Among her other writings was her translating of the poems of Jorge de Sena for the bilingual edition of “The Evidences: Poems”  (Center for Portuguese Studies, UC Santa Barbara, 1994). Among her science fictioni stories that appeared in pulp magazines in the 1950s were “What Is Posat?” in the September 1951 issue of Galaxy Science Fiction Magazine; and “The Quaker Lady and the Jelph,” in the August 1952 issue of Thrilling Wonder Stories. One of her non-fiction articles appeared in Catholic Digest in 1989. Then in more recent years, Phyllis did some online publishing. For example, her 556-page novel, “Ai Is a Three-Toed Sloth,” came out through Xlibris in the year 2000. And her “Notice of Intent,” a 20-page story, appeared via eStar Books in April, 2012, also online.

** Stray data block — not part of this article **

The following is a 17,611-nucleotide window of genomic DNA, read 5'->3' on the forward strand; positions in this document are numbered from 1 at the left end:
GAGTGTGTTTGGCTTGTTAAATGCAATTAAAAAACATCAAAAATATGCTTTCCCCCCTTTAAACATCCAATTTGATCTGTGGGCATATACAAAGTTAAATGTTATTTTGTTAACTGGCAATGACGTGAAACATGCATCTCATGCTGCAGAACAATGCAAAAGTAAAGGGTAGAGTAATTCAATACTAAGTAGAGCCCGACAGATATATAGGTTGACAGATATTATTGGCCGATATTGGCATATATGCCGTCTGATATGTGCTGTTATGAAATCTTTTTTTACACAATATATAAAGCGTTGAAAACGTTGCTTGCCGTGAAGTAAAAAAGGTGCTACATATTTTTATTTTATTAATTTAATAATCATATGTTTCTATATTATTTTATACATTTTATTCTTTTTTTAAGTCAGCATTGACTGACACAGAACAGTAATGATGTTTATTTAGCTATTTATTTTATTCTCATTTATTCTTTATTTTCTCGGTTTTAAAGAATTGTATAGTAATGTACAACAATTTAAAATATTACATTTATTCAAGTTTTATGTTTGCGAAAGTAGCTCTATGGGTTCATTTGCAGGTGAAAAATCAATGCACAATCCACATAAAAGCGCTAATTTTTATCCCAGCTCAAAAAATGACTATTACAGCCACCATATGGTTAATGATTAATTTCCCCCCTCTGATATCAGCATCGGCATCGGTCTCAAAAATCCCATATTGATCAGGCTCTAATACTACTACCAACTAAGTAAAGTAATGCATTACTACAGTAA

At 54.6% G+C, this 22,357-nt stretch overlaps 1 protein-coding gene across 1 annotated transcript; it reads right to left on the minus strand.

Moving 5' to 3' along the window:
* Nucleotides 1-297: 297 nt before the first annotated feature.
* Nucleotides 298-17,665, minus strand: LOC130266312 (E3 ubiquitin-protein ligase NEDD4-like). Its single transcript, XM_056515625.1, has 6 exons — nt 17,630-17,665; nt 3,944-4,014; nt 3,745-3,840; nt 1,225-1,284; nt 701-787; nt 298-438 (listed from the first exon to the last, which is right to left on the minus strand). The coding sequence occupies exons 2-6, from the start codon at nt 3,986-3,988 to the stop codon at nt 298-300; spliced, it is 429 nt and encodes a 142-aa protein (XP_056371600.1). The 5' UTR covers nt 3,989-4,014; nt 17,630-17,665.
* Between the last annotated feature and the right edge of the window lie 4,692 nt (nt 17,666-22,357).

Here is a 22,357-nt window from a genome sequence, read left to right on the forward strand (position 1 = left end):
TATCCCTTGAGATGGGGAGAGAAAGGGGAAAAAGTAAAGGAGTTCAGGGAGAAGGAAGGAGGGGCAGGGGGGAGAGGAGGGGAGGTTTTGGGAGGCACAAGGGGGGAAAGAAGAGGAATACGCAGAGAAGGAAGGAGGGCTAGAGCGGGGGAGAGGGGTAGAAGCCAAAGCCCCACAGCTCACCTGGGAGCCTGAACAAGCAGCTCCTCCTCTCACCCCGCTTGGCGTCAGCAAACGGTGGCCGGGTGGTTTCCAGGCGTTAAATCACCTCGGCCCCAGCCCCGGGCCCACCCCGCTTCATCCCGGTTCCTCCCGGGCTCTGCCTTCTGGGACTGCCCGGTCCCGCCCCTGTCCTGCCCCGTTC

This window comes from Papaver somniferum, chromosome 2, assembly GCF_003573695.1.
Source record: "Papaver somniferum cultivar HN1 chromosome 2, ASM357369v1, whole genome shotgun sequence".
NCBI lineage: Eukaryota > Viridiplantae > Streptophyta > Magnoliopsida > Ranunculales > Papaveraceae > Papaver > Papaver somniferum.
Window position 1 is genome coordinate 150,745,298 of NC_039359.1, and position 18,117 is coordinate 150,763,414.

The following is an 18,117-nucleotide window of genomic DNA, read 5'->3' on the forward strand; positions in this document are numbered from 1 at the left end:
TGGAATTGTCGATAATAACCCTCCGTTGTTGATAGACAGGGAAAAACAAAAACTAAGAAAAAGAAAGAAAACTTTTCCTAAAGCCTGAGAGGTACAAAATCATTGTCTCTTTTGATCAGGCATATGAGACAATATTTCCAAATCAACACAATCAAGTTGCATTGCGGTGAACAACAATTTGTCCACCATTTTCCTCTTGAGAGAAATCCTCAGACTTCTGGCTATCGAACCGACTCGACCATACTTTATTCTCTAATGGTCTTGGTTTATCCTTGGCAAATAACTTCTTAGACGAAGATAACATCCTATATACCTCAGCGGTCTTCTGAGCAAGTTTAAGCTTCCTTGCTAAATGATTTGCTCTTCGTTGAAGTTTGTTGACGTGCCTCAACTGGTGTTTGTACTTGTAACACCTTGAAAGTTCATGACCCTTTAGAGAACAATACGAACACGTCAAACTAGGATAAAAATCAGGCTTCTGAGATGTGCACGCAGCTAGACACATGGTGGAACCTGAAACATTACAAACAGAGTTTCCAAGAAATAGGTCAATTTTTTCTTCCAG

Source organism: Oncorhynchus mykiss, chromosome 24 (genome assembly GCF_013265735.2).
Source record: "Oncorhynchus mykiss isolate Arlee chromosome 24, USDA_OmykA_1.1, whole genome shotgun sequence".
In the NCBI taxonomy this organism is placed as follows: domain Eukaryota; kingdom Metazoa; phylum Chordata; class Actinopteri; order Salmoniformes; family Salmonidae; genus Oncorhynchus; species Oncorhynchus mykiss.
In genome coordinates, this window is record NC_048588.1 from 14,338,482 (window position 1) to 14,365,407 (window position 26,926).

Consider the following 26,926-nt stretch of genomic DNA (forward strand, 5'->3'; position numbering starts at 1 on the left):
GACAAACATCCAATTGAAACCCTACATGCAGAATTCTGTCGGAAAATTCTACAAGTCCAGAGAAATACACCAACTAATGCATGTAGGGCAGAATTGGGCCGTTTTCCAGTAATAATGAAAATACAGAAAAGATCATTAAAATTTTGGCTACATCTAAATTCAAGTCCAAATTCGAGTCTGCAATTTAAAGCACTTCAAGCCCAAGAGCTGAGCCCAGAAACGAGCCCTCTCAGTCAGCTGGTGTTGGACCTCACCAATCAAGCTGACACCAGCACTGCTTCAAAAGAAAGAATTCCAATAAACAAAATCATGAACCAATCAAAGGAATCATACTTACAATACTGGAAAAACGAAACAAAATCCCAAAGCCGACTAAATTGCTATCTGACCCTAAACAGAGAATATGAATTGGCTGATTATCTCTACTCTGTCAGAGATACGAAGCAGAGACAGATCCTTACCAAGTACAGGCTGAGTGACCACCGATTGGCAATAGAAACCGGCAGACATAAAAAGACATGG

—Therese Pipe

 

Please feel free to comment with your thoughts or memories of any of these members!

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1 Comment (+add yours?)

  1. Colleen Rae
    Aug 10, 2014 @ 16:38:10

    AL Levenson was the reason I joined the Berkeley branch of the CWC when he was the President. He had been my friend for months. I belonged to the Marin branch of the CWC and he wanted to interview me about my latest book. AL was a wondeful, sensitive and skilled man of many talents. He was an excellent writer and could enchant you with his words on the page as well as he could selling you a yacht. He will be greatly missed. Rest lin Peace, AL.

    Reply